Rush to add hundreds of GPs and pharmacists to Covid booster programme in race against Omicron

Government resistant to idea of any major new restrictions over Christmas

The State’s booster campaign is to be overhauled with a massive redeployment of healthcare and public sector staff, who will be asked to prioritise Covid-19 vaccinations in the face of a potentially imminent Omicron wave.

Hundreds more general practitioners and pharmacists will be asked to join the booster programme as the State races against time to give the population adequate protection against the latest Covid-19 variant.

The Government is extremely resistant to the idea of any major new restrictions and is placing the focus firmly on the revised vaccination campaign which will be launched imminently by the HSE.

Total doses distributed to Ireland Total doses administered in Ireland
10,232,590 9,107,139

Many vaccination centres will have extended opening hours, from 8am to 8pm, there will be extra centres in Dublin and Cork and other areas as well as increased capacity in existing centres and provisions made for record levels of testing.

A source said the inoculation campaign had now entered its most challenging period since last January and that multiple workforces would be redeployed in the latest battle against the novel coronavirus.

The Government will lean heavily on general practitioners as part of a “national effort” to prioritise vaccinations, meaning there will be less availability for other health issues. The plan is to have every GP vaccinating the public, up from the estimated 75 per cent currently providing this service. The Government also wants to see 1,000 pharmacies giving the jabs, up from about 550.

The pace of the campaign will be accelerated and from December 20th the inoculation of high-risk children will begin, with other cohorts following from January 10th.

Next dose

A senior source said that people in their 30s and 40s can expect to hear “this side of Christmas” when they will be offered the next dose.

Taoiseach Micheál Martin on Tuesday night called on the country to “hold the collective nerve” as the latest figures show that approximately 1.25 million have received a booster shot.

Chief medical officer Dr Tony Holohan said results on Tuesday indicated that approximately 14 per cent of the State’s new infections were now due to the new Omicron variant.

He updated the Coalition’s three party leaders on Tuesday night about the state of play ahead of a crunch meeting of the National Public Health Emergency Team (Nphet) on Thursday.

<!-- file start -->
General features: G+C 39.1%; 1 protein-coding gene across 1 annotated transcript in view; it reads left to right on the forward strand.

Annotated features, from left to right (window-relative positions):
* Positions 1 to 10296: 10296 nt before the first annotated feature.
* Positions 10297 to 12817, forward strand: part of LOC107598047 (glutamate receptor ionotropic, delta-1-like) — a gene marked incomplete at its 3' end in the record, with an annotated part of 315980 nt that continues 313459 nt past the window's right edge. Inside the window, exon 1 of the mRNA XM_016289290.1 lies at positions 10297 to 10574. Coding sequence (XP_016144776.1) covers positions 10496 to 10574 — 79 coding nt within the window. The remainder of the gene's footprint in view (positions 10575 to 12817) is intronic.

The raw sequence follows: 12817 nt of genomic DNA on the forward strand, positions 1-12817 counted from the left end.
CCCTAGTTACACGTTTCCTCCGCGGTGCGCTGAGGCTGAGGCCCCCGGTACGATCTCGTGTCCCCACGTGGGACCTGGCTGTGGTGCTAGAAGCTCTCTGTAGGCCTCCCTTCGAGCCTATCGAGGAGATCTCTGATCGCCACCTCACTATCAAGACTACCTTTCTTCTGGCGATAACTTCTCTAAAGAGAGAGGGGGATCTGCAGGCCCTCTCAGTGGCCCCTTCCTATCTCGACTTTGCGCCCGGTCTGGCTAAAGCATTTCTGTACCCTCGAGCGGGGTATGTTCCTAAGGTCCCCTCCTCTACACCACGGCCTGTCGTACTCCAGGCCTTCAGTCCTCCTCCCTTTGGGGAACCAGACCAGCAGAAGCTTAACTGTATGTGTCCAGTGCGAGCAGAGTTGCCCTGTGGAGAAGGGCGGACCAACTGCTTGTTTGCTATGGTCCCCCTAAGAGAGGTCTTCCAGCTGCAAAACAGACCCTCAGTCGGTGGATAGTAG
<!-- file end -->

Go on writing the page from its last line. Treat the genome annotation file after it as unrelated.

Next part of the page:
Government figures are extremely resistant to any suggestion of harsh new restrictions, while Mr Martin has said there is no plan to close schools early “at this stage”.

He told RTÉ that a “collective objective of all of us is to keep schools open”.

A spokesman for the Department of Education said the scheduling of school holiday periods are not due to change.

“There are no plans to alter the school break at Christmas. There is no evidence to suggest that extending school holidays has a public health rationale.”

The Netherlands announced on Tuesday that it would close primary schools a week earlier amid concern about children infecting older relatives over Christmas.


Meanwhile, there is concern in Government about younger age groups who got the one-shot Johnson & Johnson vaccine and who may be especially vulnerable now as they wait their turn. The issue has been raised with Dr Holohan and the National Immunisation Advisory Committee (Niac).

The World Health Organisation (WHO) said on Tuesday Covid-19 vaccines appeared to have become slightly less effective in preventing severe disease and death, but did provide “significant protection”.

The Omicron variant first detected in South Africa and Hong Kong last month has now been reported by 77 countries and is probably present in most worldwide, but should not be dismissed as “mild”, WHO director-general Tedros Adhanom Ghebreyesus said.

“Omicron is spreading at a rate we have not seen with any previous variant.

“Even if Omicron does cause less severe disease, the sheer number of cases could once again overwhelm unprepared health systems.”